- Injury to paw. Check your dog’s paws for foreign bodies such as a thorn, a piece of glass, or a nail as these can cause lacerations. Look out for your Lab incessantly licking his paw. Burns caused by scorching sidewalks or frostbite can also cause your dog to limp. In extremely hot or cold temperatures, get your Lab some booties or paw protectors.
- Toenail injuries. Examine your Labrador for ingrowing or overgrown toenails as these can cause discomfort and pain when they dig into the skin. My dog once had a dewclaw injury, so make sure you also keep these trim.
- An insect sting or animal bite. Stings and bites can cause limping. Your Lab may raise his paw if stung by a wasp or bee. Bites from other animals can cause injury and also lead to infections.
- Fracture. A broken leg should be suspected if the limping occurred suddenly. Broken bones may not always be visible. Your dog won’t be able to bear any weight down on a fractured bone.
- Sprain. A sprain is the result of a stretched or torn ligament or tendon. It can be caused by something as simple as jumping off the couch and landing awkwardly. Your Labrador will be reluctant to put any weight on his paw or leg.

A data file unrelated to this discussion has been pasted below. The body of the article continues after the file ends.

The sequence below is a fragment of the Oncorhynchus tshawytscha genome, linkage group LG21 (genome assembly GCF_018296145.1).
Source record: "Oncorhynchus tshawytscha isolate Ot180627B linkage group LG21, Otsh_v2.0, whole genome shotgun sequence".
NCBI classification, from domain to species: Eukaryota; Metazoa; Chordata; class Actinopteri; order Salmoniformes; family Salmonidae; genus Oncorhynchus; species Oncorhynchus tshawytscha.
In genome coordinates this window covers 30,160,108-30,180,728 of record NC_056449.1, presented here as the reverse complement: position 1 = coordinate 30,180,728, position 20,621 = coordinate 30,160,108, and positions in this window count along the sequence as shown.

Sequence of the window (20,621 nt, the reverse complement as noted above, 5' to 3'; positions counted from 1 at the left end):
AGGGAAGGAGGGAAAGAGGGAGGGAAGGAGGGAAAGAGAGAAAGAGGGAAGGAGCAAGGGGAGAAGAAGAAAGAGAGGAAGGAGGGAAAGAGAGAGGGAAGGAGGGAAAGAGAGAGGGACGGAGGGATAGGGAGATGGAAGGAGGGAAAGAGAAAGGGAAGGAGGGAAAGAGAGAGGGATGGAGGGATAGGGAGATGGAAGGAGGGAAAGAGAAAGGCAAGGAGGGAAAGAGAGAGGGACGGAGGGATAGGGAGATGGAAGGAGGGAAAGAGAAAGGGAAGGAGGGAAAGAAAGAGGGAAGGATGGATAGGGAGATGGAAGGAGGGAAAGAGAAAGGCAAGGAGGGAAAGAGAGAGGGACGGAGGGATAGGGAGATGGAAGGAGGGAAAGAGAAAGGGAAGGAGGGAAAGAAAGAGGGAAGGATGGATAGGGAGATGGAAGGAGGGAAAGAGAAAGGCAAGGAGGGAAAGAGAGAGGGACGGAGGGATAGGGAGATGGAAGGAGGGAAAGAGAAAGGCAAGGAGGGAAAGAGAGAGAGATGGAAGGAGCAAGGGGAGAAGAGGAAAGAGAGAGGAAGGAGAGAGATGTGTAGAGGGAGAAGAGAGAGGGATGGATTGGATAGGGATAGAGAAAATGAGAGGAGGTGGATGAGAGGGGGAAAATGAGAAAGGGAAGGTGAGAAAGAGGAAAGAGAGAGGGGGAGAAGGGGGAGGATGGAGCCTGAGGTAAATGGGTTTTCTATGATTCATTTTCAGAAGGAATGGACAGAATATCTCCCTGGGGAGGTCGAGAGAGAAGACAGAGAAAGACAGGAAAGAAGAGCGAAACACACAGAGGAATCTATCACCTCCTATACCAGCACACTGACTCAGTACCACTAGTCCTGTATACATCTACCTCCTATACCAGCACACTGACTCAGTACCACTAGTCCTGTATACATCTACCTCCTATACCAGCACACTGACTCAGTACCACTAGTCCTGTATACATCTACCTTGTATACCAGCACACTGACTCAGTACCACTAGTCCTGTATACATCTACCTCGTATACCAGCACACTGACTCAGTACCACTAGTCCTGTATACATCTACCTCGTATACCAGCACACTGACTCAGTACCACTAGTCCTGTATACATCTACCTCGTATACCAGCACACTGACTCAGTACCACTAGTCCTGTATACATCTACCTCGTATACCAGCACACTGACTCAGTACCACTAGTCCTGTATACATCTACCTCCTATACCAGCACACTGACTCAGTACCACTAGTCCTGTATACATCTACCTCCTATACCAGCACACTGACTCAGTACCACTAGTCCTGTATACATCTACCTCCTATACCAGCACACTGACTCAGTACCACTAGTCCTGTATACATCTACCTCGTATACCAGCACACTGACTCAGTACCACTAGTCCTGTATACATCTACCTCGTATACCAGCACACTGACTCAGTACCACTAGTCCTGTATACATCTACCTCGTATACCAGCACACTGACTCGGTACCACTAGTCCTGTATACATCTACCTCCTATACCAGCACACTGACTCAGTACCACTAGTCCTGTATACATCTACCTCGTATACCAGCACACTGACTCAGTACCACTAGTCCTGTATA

- Hip and elbow dysplasia. Dysplasia is a common hereditary condition causing hip and elbow joints to become loose and move out of position. 11.9% of Labs will suffer from bad hips, and 10.1% will have elbow dysplasia.
- Osteoarthritis. Older and larger dogs are more at risk of this chronic painful disease. It results in joint inflammation caused by cartilage deterioration. Signs include lameness, stiffness, or difficulty in getting up.
- Cruciate ligament injury or disease. This is where damage is caused to one or both of the cruciate ligaments that hold the knee together. Limping is usually the first sign of a cruciate problem and can be caused by turning awkwardly, jumping, or twisting. It can occur suddenly or be progressive.